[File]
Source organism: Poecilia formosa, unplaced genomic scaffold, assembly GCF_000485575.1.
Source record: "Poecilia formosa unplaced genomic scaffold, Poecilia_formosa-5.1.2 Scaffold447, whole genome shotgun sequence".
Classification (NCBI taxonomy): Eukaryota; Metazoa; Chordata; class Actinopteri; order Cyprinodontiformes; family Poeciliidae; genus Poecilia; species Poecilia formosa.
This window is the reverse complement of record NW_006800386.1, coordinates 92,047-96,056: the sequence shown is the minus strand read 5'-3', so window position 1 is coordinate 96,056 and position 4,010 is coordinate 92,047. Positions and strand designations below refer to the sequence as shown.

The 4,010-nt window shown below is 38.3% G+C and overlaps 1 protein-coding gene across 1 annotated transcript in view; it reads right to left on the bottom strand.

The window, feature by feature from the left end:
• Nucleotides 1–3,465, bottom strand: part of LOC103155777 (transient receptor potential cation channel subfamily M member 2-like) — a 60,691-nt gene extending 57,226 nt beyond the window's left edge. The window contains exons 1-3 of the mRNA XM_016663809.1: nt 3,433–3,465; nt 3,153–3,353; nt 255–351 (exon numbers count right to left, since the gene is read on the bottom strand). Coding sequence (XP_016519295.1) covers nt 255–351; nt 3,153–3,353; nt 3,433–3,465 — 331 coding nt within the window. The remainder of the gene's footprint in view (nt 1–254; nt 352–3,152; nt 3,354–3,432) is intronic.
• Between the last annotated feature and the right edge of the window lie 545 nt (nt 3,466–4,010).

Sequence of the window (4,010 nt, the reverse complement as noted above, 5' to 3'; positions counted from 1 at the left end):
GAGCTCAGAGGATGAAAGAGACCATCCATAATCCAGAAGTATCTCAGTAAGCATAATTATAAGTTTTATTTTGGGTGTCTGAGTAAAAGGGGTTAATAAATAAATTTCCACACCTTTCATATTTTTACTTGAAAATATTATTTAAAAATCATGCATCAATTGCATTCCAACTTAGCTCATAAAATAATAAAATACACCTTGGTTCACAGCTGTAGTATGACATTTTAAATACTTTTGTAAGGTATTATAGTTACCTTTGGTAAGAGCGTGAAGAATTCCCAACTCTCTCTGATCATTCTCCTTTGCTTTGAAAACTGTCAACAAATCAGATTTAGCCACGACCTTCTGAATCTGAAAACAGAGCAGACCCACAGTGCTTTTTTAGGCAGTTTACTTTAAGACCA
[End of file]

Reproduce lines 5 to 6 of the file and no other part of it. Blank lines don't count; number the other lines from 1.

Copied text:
The 4,010-nt window shown below is 38.3% G+C and overlaps 1 protein-coding gene across 1 annotated transcript in view; it reads right to left on the bottom strand.

The window, feature by feature from the left end: